Nobody - nobody has ever sat down to figure out where our
margins of profit were, and so I did. I figured it out as far
as where the weight was, where the profits were, and what we
need to haul in order to s[t]ay solvent as a company.
Id. at 44.
these highly inculpatory statements of Paganini, there was
additional documentary evidence that a reasonable jury could
have found to be conclusive corroboration of plaintiff's
claim. The company had its own scale that was used to weigh
its trucks, and hundreds of weight tickets from the
company's own scale showed overweight loads for
defendant's trucks from December 2013 into April 2014.
Doc. #77-14; Doc. #209 at 52.
own website corroborated plaintiff's claim that a 70-yard
load of mulch would put a truck in violation of federal
weight limits. The company's website listed a range of
weights for mulch-between 800 to 1, 000 pounds per yard,
depending on the mulch's moisture content. Assuming a
70-yard load at the very low end of the company's
weight-per-yard estimate (800 pounds per yard), this would
mean that a normally sized, 35, 000-pound delivery truck with
a 70-yard load would weigh 91, 000 pounds-far in excess of
the federal weight limit.
complaint in this case focused on April 3, 2014. Plaintiff
testified that on that day he was asked to drive two loads of
70 yards of mulch, and that after refusing to drive both
loads, he was fired. To corroborate his claim that the
particular truck that day was overweight, plaintiff submitted
a “load manifest” dated April 3, 2014, which
indicated a load of 70 yards of premium bark mulch to be
driven from Southington, Connecticut to Hartford,
Connecticut. Doc. #205 at 222-24. He testified that
“[t]he weights were getting out of control, ” and
“by increasing 10 more yards of premium bark mulch [it]
was going to be extremely heavy, ” and “I
didn't want no part of it.” Doc. #205 at 229.
submitted another covert audio recording of a conversation
between him and Paganini that day in which he told Paganani
that he refused to drive because he was being asked to drive
a truck that was overweight. Paganini told plaintiff to
“go home . . . because I'm just not going to deal
with the chicken shit right now.” Doc. #77-11 at 6-8.
Paganini then told plaintiff that human resources would be in
touch “within a day or so.” Id. at 10.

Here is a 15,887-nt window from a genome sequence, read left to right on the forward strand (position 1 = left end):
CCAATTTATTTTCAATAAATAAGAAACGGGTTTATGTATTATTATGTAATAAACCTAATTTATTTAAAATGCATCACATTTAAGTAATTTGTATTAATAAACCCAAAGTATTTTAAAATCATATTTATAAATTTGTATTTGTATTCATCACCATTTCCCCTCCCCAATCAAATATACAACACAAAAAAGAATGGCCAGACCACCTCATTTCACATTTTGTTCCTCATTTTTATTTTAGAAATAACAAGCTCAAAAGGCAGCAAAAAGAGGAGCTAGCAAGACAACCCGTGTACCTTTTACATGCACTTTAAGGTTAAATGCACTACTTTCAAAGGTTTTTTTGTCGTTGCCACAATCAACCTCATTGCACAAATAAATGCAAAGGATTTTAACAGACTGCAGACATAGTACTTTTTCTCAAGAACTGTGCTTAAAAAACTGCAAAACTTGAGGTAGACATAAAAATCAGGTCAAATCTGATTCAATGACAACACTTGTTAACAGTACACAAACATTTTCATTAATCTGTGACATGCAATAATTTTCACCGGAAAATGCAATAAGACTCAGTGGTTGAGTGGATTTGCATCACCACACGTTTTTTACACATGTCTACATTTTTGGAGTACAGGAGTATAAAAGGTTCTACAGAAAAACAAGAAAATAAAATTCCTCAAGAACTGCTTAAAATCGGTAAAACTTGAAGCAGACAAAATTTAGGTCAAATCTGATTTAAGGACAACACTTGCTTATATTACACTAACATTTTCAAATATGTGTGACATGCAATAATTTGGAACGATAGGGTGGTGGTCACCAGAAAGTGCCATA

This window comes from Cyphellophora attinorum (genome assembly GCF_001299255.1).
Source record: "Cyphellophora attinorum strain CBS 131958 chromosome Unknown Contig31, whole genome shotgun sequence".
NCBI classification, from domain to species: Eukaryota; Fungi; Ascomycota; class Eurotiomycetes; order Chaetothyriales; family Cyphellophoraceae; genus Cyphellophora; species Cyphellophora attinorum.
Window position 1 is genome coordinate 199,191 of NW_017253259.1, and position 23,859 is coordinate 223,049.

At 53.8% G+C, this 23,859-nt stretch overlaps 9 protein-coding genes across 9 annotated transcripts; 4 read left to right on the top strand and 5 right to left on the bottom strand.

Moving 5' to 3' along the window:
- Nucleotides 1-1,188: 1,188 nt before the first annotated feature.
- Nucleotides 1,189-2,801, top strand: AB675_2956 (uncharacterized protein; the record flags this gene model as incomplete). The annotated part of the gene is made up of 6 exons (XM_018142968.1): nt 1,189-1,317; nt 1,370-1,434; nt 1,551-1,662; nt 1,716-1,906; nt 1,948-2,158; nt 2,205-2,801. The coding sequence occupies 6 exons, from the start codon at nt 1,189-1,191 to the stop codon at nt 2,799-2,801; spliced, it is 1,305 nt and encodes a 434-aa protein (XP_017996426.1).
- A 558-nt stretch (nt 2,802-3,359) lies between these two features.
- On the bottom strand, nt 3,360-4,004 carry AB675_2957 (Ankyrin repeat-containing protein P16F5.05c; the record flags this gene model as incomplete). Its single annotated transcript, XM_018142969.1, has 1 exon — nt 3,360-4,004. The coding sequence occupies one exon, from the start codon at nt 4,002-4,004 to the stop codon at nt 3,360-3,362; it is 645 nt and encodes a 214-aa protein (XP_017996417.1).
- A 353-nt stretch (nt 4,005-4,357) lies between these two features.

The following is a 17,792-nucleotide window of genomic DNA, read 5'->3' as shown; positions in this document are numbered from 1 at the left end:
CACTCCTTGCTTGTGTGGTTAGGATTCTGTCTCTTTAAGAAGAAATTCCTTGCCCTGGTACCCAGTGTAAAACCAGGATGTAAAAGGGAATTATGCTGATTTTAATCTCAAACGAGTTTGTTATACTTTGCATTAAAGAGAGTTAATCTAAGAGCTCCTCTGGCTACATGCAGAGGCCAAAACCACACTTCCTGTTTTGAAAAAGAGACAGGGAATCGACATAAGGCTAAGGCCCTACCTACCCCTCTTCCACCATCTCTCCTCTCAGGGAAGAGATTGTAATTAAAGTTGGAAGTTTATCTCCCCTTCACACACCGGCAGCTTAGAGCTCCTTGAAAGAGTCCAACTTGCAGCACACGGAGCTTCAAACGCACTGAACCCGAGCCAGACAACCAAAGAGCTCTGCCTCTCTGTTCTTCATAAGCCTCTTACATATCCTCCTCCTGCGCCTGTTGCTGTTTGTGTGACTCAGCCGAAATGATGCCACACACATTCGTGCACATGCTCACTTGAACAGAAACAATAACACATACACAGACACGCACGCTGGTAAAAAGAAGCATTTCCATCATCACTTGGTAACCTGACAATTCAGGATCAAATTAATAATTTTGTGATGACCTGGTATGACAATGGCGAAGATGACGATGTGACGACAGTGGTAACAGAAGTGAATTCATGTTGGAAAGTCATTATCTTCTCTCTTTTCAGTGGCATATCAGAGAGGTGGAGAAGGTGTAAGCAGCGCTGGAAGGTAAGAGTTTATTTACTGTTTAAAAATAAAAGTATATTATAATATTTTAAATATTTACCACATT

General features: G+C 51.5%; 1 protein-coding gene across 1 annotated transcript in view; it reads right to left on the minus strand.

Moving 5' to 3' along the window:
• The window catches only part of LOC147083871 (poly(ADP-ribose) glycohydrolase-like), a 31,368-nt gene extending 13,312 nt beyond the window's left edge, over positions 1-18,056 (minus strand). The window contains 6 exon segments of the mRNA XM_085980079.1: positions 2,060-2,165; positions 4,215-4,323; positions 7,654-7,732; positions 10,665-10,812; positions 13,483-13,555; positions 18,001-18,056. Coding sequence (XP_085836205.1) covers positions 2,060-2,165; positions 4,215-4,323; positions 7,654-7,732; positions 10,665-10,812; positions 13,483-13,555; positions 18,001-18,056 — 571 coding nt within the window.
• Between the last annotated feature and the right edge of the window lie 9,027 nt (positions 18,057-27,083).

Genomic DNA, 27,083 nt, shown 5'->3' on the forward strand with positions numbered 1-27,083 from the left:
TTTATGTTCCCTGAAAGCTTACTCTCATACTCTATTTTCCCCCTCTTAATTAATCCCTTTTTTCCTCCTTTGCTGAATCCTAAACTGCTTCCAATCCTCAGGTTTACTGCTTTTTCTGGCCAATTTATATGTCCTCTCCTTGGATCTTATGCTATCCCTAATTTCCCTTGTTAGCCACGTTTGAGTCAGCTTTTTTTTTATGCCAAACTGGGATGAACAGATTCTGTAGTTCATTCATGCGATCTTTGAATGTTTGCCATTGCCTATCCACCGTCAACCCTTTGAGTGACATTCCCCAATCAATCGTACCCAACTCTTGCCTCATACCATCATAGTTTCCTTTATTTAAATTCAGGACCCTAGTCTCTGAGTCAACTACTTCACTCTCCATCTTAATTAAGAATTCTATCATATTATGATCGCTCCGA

But nobody got in touch with plaintiff for several days. On
April 7, plaintiff contacted defendant's human resources
department, which informed him that it was sending him a pink
slip. The jury could reasonably have concluded from this
course of conduct that defendant discharged plaintiff because
of his refusal to haul overweight loads of mulch.
Rule 50, a motion for judgment as a matter of law will be
granted only if “a reasonable jury [did] not have a
legally sufficient evidentiary basis to find for the
party” that prevailed at trial. Fed.R.Civ.P. 50(a)(1).
A party seeking judgment on this basis bears a “heavy
burden, ” and will succeed only if “the evidence
is such that, without weighing the credibility of the
witnesses or otherwise considering the weight of the
evidence, there can be but one conclusion as to the verdict
that reasonable [persons] could have reached.”
Matusick v. Erie Cnty. Water Auth., 757 F.3d 31, 52
(2d Cir. 2014). I must view the evidence “in the light
most favorable to the party against whom the motion was made
and . . . give that party the benefit of all reasonable
inferences that the jury might have drawn in his favor from
the evidence.” Harris v. O'Hare, 770 F.3d
224, 231 (2d Cir. 2014), as amended (Nov. 24, 2014).
Moreover, notwithstanding a movant's reliance on trial
evidence that favored the movant's version of events, a
court considering a Rule 50 motion “must disregard all
evidence favorable to the moving party that the jury is not
required to believe.” ING Glob. v. United Parcel
Serv. Oasis Supply Corp., 757 F.3d 92, 97 (2d Cir.
59(a) of the Federal Rules of Civil Procedure provides that
the Court may grant a new trial “for any reason for
which a new trial has heretofore been granted in an action at
law in federal court.” The standard for granting a
motion for a new trial is lower than the standard for
granting a Rule 50 motion-a judge “may weigh the
evidence and the credibility of witnesses and need not view
the evidence in the light most favorable to the verdict
winner.” Raedle v. Credit Agricole Indosuez,
670 F.3d 411, 418 (2d Cir. 2012) (citation omitted). Still,
the Second Circuit has emphasized “the high degree of